Why saying “just get help” is no help at all

2014-07-25 15.28.23

Afternoon team, how are we all? I know what you’re thinking. Months of silence and then two posts in week! What is this? But recent events have kind of made me cross enough to the extent that I have settled myself down with a cup of tea and an episode of The Glades on in the background (I know it’s dreadful, don’t judge me) for some ranting time. (Edited to add: I am in no was trying to discourage anyone from seeking the help that they need. Rather, I wanted to talk about the realities of accessing help and the effect it might have.)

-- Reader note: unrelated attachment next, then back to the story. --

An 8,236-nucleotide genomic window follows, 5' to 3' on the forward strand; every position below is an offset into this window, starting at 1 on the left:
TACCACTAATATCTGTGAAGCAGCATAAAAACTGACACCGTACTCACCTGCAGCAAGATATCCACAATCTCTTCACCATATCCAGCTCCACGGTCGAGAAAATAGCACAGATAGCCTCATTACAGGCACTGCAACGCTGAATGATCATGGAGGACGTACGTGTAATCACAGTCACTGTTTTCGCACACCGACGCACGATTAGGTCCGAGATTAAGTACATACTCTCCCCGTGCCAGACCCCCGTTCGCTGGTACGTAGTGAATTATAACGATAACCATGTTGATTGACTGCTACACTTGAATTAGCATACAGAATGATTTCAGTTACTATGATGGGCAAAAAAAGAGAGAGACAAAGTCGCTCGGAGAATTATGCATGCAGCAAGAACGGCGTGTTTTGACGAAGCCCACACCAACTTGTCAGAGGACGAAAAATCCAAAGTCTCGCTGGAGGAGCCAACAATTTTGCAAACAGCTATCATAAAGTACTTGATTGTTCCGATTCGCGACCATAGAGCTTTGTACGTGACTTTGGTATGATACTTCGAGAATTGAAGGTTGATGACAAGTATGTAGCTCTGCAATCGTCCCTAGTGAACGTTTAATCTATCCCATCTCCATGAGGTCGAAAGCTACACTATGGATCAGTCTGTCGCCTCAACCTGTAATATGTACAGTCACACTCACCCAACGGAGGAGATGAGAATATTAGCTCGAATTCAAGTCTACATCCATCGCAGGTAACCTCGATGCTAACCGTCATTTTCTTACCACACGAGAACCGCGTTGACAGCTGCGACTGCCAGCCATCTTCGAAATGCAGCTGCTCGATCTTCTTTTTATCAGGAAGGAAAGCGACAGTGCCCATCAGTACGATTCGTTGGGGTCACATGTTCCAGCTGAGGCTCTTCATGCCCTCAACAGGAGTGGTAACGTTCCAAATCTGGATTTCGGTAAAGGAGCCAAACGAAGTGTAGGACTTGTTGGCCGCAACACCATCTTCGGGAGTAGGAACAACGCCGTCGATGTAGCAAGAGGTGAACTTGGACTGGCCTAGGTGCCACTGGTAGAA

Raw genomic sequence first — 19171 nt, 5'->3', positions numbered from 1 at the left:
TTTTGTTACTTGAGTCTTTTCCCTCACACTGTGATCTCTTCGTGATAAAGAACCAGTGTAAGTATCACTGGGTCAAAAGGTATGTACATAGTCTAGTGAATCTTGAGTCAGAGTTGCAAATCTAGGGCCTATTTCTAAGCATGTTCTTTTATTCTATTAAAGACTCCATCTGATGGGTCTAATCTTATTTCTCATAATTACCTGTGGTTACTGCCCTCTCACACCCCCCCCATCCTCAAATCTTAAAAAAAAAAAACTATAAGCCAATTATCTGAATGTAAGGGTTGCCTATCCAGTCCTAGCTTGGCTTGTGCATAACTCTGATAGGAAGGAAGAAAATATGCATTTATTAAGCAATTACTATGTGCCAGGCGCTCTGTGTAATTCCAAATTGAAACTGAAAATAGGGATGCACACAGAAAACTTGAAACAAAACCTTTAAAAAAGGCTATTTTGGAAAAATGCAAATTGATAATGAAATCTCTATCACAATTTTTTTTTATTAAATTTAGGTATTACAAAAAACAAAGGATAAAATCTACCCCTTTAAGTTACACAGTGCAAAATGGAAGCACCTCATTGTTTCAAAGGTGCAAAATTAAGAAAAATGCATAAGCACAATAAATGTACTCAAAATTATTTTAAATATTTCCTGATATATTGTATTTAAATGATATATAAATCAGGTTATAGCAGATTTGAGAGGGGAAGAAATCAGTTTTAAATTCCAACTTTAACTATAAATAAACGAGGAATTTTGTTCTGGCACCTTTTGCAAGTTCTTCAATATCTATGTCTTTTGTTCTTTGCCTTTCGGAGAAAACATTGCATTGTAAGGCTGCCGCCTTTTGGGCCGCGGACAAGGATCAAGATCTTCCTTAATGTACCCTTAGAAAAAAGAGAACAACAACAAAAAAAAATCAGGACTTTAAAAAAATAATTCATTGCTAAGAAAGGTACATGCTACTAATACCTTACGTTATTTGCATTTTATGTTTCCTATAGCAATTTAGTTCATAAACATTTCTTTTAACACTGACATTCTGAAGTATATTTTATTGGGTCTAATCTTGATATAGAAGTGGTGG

So Robin Williams is dead. That’s sad. I get it. But it is no more sad than the death of anyone else who gets to the stage of despair and exhaustion of living with mental illness when suicide seems like a perfectly rational and sensible solution. New stats for Scotland (where I happen to be) tell us that 795 people in 2013 found themselves in that place of no hope. Every single one of these deaths is just as sad as that as a celebrity. Now this may be an unpopular opinion but the public outpouring of grief is something that gets my hackles up. I find that there’s a very strange distinction between the private, gut-wrenching, world-shaking grief you experience when you lose someone close to you and the theatrical, enacted Greek chorus of wailing and gnashing of teeth that follows the demise of someone famous. You’re not “heartbroken”  or “devastated” that a guy that you saw on TV and never met is dead and if you honestly think that you are then nothing bad has even happened to you in your life.  Anyhow, the thing that really got to me was the endless stream of people on my Twitter timeline posting well-meant but misguided platitudes along the lines of “please get help” or “just reach out” or “just talk to someone”. This made me so angry for a number of reasons, which I shall expand upon below. Stay with me.